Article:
I am: equal parts rebel, romantic and shockingly average Joe. a writer trapped inside of an ESL teacher's body. an introverted attention seeker. a teacher who hopes one day to be called "Captain, my Captain." an intellectual who can do some very dumb things. a person whose Japan experience, despite being so long ago, still exerts a strong influence upon him. a lover of books, music, beer, hockey and Pizza.
This entry was posted in Aspirations, goals, lifestyle, organization, Perfection, Reflections, self improvement and tagged , , , , , , , , , . Bookmark the permalink.

6 Responses to The Better Organized Me

  1. I am a master at organization. I mean a master. As high up the ranks as a Zen master in the East. It’s who I am and what I do. I’ve always been this way. Even as a child, if you opened my closets, cupboards or drawers, you’d find socks, toys, clothing, whatever tidy and organized. Some of it’s the German in me. 🙂 (My sister, on the other hand … Hurricane City!) I’ve long said that I’d have invented the phrase “everything has a place and everything in its place” if someone hadn’t beaten me to it!

    I’m an anti-clutter nazi. (A neat freak too!) I share all this not only to establish street cred but to extend my natural gifts and strengths to you. (I’ve also often thought about writing a book and/or opening my own business as an organizer and declutterer because soooooo many people have problems with this. I don’t. But I know from observing where it is most people stumble and what helps keep them moving forward.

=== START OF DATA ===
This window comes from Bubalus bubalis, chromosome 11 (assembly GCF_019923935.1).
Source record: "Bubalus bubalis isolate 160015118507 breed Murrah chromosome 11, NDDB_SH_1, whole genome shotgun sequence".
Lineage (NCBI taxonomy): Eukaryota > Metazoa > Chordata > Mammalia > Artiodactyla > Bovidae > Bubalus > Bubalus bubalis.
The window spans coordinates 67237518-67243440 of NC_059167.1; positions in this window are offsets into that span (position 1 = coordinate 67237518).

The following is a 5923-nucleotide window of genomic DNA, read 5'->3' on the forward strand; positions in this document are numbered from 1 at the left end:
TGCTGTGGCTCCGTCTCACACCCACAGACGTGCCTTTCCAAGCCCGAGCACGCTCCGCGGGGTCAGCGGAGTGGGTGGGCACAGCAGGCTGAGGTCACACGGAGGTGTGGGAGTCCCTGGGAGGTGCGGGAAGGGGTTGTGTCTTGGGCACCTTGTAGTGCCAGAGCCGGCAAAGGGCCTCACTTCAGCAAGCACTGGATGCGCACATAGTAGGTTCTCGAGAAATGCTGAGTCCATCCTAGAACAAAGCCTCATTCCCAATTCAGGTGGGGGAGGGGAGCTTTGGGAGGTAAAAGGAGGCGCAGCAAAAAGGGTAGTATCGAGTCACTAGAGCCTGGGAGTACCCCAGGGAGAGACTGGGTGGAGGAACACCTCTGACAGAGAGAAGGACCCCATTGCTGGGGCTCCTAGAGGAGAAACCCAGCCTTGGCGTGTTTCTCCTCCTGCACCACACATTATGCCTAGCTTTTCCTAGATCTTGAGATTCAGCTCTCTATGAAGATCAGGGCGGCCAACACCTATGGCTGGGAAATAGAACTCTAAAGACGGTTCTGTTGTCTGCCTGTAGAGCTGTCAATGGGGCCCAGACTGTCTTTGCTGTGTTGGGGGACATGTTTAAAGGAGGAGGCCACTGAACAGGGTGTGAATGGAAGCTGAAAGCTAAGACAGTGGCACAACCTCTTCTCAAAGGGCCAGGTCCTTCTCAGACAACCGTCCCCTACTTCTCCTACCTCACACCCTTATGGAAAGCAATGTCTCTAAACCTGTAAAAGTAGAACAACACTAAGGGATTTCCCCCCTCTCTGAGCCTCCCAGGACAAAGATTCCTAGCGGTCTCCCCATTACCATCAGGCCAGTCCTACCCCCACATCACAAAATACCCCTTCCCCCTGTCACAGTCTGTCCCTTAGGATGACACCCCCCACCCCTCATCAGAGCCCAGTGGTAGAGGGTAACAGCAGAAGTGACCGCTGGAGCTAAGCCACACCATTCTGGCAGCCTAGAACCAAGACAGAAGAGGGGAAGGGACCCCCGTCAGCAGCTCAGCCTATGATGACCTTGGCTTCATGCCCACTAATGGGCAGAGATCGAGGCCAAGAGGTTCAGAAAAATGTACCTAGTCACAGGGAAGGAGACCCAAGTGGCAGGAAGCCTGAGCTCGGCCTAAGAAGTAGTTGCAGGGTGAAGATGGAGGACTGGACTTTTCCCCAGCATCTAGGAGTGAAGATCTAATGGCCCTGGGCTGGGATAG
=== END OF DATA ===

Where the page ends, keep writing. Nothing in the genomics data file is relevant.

The hardest part for anyone going from slob (no offense) to organization and neatness rests not in your home. It’s in your mind. IT’s a way of thinking that is very very challenging to teach, harder still to implement and remain consistent with, as you’ve noted.

    Like a crime scene investigator, the first step, once the scene is surveyed, is to break it down into squares … elements … one area. Otherwise it feels overwhelming and you will not tackle it and will give up.

    With an area/room selected, the next step is to get yourself the appropriate DISPOSAL tools. Giant garbage bags. Those construction bags (from Home Depot) are fantastic because they don’t tear. You want big bags that won’t tear and will hold weight.

    Depending on the target area, you may also want boxes if the good in that area is earmarked for donations / thrift stores. Dishes, for example, electronics, glasses, many more items are better packed in boxes than bags.

    You push aside all the non-targeted crap to create a space for empty boxes and/or bags. Creating a dedicated tools space for the clean-up project is critical. It keeps it at the forefront of your psyche. It sends a message to the universe too that you mean business and are committed, come hell or high water or more than likely being drowned in your sea of stuff! Stuffing the bags back under a sink or boxes in a garage out of view only ADDS to the problem you’re trying to resolve.

    Next, you assign each box or bag a purpose.

    This bag is for Trash. A bag for Recycling (papers, etc. if your area has such service). A bag for Goodwill – thrift stores. And a bag for Keep.